“Before joining the club I was so fearful, I could not speak out on anything, whether bad or good."
EDUCATION | REFUGEES
Children can be a foundation of peace if involved in the peace-building processes. This is the initiative children affected by the South Sudan conflicts currently living in Uganda are using to bring harmony in the refugee and host schools of Adjumani district.
Children who go to these schools come from different tribes, both from host communities and from South Sudan.
As a result of the differences in cultures, schools had started experiencing conflict and violence among children, a condition that would in turn culminate into huge fights amongst parents of affected children. Sometimes parents would go to the extent of going to fight in the schools when their children fought amongst themselves, causing a lot of commotion.
In a bid to address this issue, children have been supported to form school clubs within the schools in the refugee settlements and host communities of Adjumani district with the aim of promoting protection and peace through life skills development.
With funding from ECHO and SIDA, 15 school clubs have been formed in the primary schools in the key targeted settlements where conflict was reported to be high.
Through these clubs, children become confident and feel empowered to demand their rights and challenge any sources of conflict.
Manjeri Nandera, a Child Protection in Emergency officer with Plan International, says the club activities include school debates, music, dance and arama, plays, and supporting fellow children to report cases of abuse both at home and in school.
She says each club is composed of 24 children (12 girls and 12 boys) and has a club patron or matron to oversee the activities of the children.
"Membership to the clubs is based on individual interest of the children, gender representation [boys and girls] and special needs like disability. So the clubs have equal representation of members.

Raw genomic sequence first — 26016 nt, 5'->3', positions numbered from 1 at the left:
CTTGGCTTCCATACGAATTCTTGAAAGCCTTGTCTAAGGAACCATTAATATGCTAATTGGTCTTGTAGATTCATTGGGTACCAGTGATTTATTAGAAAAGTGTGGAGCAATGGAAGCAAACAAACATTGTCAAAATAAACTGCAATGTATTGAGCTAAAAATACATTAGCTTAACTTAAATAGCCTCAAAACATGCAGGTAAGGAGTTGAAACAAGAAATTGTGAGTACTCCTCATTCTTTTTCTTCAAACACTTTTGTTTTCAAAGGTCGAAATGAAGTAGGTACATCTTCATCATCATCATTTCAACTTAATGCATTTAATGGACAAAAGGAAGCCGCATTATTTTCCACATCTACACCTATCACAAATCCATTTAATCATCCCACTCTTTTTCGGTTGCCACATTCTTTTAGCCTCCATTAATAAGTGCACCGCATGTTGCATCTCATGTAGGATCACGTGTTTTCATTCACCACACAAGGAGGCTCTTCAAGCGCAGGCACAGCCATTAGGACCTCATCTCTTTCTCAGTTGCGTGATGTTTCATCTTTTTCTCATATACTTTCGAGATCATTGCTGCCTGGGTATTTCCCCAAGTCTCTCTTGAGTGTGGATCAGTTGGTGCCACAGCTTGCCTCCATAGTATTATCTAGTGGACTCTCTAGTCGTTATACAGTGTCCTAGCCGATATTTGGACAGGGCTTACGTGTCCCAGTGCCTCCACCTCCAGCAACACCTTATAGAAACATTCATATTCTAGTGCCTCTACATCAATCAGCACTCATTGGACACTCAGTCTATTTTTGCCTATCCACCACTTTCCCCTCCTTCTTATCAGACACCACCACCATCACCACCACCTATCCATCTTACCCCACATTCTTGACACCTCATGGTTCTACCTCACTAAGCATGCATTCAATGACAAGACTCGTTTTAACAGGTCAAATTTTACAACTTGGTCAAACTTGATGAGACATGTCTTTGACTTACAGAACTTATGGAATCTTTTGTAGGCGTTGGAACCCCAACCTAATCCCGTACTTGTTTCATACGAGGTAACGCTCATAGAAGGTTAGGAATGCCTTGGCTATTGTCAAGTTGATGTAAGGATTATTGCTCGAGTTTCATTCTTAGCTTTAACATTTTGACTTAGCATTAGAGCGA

"Guided by teachers, the children selectively choose topics for debates with the aim of bringing about equal opportunities and leveling the ground for everyone," says Nandera.
She adds that to make the clubs relevant, children have been trained in life skills, child protection mechanisms, peace building and conflict resolution.
"Our trainings have so far reached 374 participants (189 boys and 185 girls) from 15 schools."
'I was so fearful'
Julia Anzoo, 15, a pupil in one of the schools, says the reason she joined the school club is she wanted to get a group which would support her with skills and share ideas on how to complete her studies.
"Before joining the club I was so fearful, I could not speak out on anything, whether bad or good, but now I am able to participate in the school debate, and speak out on everything. I also did not know that as a child I could speak about my rights, which I have learnt from the school club," she explains.
Anzoo adds that as girls in the club, they always advise fellow friends not to join bad groups and this has helped them not to drop out of school.
Another pupil, 14-year-old John Amoko, says that dance and drama groups help them forget their differences in tribes.
"During school competitions, we work as a team; we forget about our tribes and focus on the goal of winning. After this we become good friends with each other," he says.
Fred Amalma, the club patron of one of the schools, says the clubs have brought about a lot of change to the children in the schools where they exist. He notes that before the clubs were introduced, children lived in fear and there was violence among them.
"These days I see the children in the school club have changed in terms of interacting with each other due to the life skills trainings. The children now have confidence while debating, participating in drama groups and providing advice to other pupils in the school," says Amalma.
As the club patron, he says he supports children to come up with the club's name as well as developing and implementing the activity plan.